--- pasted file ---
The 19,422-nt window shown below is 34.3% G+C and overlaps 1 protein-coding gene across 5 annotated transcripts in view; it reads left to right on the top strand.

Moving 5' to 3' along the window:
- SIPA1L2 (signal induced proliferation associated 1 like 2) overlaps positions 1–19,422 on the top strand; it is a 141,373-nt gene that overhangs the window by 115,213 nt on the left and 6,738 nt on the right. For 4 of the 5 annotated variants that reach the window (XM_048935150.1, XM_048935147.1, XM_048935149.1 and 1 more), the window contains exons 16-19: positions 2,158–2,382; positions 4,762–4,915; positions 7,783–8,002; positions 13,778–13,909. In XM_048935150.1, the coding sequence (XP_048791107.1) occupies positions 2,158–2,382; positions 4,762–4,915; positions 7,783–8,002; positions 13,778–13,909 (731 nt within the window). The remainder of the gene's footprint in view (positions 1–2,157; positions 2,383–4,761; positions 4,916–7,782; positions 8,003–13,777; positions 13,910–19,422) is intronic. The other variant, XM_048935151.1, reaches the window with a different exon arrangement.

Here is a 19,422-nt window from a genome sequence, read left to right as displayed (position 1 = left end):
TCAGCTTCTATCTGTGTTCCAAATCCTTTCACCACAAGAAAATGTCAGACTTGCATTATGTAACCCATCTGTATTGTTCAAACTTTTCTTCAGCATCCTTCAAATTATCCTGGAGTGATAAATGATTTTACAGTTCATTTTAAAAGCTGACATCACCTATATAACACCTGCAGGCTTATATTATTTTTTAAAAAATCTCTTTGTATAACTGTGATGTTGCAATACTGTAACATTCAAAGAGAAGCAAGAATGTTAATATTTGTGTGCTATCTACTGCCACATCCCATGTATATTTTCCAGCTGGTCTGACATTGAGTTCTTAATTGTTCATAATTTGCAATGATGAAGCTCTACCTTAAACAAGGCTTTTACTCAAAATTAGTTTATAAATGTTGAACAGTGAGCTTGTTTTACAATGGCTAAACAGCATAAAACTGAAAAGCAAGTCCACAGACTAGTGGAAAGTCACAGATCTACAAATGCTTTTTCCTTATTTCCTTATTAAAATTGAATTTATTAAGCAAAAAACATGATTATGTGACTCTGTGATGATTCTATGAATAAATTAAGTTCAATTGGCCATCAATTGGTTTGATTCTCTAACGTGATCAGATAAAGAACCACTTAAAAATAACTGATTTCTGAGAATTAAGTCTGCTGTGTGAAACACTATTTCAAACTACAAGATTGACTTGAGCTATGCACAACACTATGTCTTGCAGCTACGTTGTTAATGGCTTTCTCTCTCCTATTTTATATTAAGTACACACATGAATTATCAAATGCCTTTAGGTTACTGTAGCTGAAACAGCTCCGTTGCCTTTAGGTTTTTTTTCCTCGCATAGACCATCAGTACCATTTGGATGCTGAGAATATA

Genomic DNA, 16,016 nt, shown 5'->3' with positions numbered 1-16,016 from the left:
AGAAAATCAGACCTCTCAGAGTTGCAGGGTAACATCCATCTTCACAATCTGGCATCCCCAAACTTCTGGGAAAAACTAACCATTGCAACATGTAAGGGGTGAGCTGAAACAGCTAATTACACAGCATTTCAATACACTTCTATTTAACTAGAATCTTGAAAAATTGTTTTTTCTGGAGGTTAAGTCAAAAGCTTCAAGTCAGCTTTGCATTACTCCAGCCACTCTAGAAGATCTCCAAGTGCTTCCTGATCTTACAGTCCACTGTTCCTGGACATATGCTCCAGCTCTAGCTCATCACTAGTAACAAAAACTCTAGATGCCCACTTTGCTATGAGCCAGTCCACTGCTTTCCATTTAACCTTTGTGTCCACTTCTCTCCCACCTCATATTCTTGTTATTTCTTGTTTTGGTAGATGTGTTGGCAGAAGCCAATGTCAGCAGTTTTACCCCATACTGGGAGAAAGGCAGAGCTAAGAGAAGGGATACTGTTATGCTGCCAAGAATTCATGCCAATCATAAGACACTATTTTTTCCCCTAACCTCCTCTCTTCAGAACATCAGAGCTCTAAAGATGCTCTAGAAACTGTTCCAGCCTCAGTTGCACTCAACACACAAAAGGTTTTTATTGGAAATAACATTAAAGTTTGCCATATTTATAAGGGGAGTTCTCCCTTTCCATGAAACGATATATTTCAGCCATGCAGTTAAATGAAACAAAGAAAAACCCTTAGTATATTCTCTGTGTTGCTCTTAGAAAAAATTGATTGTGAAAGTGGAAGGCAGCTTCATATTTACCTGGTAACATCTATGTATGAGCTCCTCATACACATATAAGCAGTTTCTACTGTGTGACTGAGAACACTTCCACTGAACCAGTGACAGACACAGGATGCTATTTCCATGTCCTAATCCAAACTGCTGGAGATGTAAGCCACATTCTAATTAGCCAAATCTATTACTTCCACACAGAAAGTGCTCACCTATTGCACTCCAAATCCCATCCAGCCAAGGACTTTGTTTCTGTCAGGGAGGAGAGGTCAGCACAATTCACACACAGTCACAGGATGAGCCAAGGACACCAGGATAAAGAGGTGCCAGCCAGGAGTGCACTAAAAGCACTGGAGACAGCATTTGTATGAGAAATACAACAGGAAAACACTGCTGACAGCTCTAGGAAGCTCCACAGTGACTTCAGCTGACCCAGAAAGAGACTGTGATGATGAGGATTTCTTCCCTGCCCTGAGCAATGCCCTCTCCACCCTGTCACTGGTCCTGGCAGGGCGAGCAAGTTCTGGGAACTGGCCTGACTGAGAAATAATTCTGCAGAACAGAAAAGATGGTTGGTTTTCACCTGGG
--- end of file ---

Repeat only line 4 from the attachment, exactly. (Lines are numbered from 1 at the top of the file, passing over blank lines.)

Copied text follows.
Here is a 19,422-nt window from a genome sequence, read left to right as displayed (position 1 = left end):